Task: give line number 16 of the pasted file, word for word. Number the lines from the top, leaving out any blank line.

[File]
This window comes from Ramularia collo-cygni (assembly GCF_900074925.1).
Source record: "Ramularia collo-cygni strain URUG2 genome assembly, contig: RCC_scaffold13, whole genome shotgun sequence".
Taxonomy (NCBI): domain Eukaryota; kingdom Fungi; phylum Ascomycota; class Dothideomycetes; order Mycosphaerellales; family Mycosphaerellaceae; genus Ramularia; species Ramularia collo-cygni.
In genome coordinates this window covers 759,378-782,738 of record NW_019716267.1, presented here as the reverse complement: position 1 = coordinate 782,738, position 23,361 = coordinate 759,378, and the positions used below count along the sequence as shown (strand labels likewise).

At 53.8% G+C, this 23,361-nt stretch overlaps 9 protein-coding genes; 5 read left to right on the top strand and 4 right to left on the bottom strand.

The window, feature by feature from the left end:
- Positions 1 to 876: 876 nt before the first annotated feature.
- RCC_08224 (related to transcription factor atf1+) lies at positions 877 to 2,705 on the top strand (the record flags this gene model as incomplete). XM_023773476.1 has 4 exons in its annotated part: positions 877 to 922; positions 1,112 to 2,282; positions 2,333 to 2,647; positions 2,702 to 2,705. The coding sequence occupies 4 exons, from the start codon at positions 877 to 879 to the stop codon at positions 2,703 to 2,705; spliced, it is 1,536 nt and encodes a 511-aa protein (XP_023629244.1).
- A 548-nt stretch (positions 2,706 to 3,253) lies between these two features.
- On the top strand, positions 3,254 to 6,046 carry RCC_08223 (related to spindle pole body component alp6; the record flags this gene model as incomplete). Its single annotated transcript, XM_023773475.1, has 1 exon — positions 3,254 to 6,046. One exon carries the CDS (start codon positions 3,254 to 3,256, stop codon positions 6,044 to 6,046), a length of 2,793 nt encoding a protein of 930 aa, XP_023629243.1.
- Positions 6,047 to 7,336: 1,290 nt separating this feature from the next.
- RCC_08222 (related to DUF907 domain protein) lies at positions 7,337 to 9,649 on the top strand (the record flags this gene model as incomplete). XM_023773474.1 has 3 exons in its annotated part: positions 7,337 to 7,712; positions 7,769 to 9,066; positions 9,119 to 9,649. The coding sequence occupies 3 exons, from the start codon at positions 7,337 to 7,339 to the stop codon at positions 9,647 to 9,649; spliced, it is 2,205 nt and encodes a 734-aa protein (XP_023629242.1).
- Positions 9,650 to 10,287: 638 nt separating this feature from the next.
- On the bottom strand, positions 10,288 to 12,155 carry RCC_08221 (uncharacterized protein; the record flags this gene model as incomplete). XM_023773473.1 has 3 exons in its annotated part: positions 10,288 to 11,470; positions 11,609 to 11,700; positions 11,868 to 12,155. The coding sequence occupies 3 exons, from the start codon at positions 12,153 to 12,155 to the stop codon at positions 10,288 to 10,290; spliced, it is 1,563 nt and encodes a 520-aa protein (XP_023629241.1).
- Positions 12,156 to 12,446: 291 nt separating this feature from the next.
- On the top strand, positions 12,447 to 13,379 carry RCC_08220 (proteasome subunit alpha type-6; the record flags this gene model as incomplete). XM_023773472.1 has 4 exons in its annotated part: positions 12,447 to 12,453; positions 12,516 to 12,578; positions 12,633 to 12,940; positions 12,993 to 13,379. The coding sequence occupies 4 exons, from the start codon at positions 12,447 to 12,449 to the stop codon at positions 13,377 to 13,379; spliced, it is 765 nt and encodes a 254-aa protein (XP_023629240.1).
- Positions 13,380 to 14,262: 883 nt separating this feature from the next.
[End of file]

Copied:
- On the top strand, positions 12,447 to 13,379 carry RCC_08220 (proteasome subunit alpha type-6; the record flags this gene model as incomplete). XM_023773472.1 has 4 exons in its annotated part: positions 12,447 to 12,453; positions 12,516 to 12,578; positions 12,633 to 12,940; positions 12,993 to 13,379. The coding sequence occupies 4 exons, from the start codon at positions 12,447 to 12,449 to the stop codon at positions 13,377 to 13,379; spliced, it is 765 nt and encodes a 254-aa protein (XP_023629240.1).